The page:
Pretty soon, Turkish Airlines’ crew will be rolling out prayer rugs on board their aircraft. Not only between arrival and departure of a jetliner, i.e. when parked on the apron of an airport, but also during flight. The airline's CEO, Ahmet Bolat, has now announced his prayer provisions via LinkedIn, valid for crew at passenger and cargo aircraft. Opposition parties claim that the 63-year-old owes his job to his loyalty to the Head of State, Erdogan, whose minion he is.
Although there are different interpretations, the rule for faithful Muslims is usually that they should pray five times a day: Namely, before sunrise, at noon, in the afternoon, at sunset, and finally the night prayer before going to sleep. When these rules were issued, there were no airplanes linking continents, and people did not cross time zones within a few hours.
Many hurdles to obey to Islamic rules
Today's travel behavior is completely different. Flying long-distance and bridging continents is common practice. This could cause problems with prayer times. For instance, a flight taking from Istanbul (IST) to New York (JFK), crosses seven time zones. TK111, departs IST at 00:40 and arrives in JFK at 04:30 local time. On paper, the A330-300 only needs four hours for the trip, but in reality, overcoming the geographical distance of 8,000 kilometers between the two metropoles amounts to almost 11 hours.
This complicates the correct timing for faithful prayers among crew and passengers.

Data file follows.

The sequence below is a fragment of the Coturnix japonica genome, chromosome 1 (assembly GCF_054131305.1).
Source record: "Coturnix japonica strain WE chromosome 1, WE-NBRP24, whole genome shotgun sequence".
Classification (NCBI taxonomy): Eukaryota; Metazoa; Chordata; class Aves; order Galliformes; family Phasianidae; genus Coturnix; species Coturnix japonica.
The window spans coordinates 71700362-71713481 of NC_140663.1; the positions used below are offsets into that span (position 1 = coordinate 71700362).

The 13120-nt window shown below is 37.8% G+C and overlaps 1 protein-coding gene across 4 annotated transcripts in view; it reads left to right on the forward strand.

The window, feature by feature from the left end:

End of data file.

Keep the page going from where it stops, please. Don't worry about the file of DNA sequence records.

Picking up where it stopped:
In addition to cabin personnel, airline CEO Bolat also asks cockpit crew to stick to prayer rules and times. However, this might pose safety risks. What if an emergency occurs whilst the Captain and First Officer are deeply absorbed in their prayers? One that requires immediate action, but where both cannot react to ground control warnings? This scenario may sound exaggerated, but it cannot be ruled out.
Non-Muslim passengers are also likely to react with bewilderment to flight attendants rolling out a prayer rug in the galley or cabin aisle of a jetliner, to fulfill their religious duties. That said, Etihad has already come up with a solution for guiding prayers towards Mecca. In every aircraft, there are electronic and GPS-supported displays that point in the direction of the holy city. This may be a model for Turkish Airlines’ fleet as well.
Solutions practiced in the sky might help
The flight of Malaysian Muszaphar Shukor to the International Space Station shows that practical solutions can be found. In 2007, he was the first Muslim ever to spend some time in orbit as member of an ISS team. To enable him to fulfill his Islamic duties some 400 km above Earth, the Malaysian Ministry of Islamic Development sent him guidelines adapted to the ISS flight route.
Back to Turkish Airlines; a review of social media channels shows that they are full of comments and statements about the prayer plans of the carrier’s management. Besides supporting contributions, a lot of ridicule and malice can be found. “The airline should deduct the prayer time from the salary, because if a crew member prays, he or she cannot take care of the travelers, which is the real job of flying personnel,” writes one user on X (formerly Twitter). “Who will pay for the damage if I accidentally trip over someone praying in the aisle, fall down and injure myself?” another asks.
Banning alcoholic beverages from the cabins of the fleet because the consumption of wine, beer, or liqueur does not comply with Islamic rules, is demanded in a further comment by an unnamed writer.
The new battle of cultures is also raging within the airline itself. According to the online portal, Gazete Duvar, the Turkish Airlines board has fired a flight captain for disrespecting Islamic rules. The captain had instructed a co-pilot to wait until after landing before praying. Now the fellow is looking for a new job.
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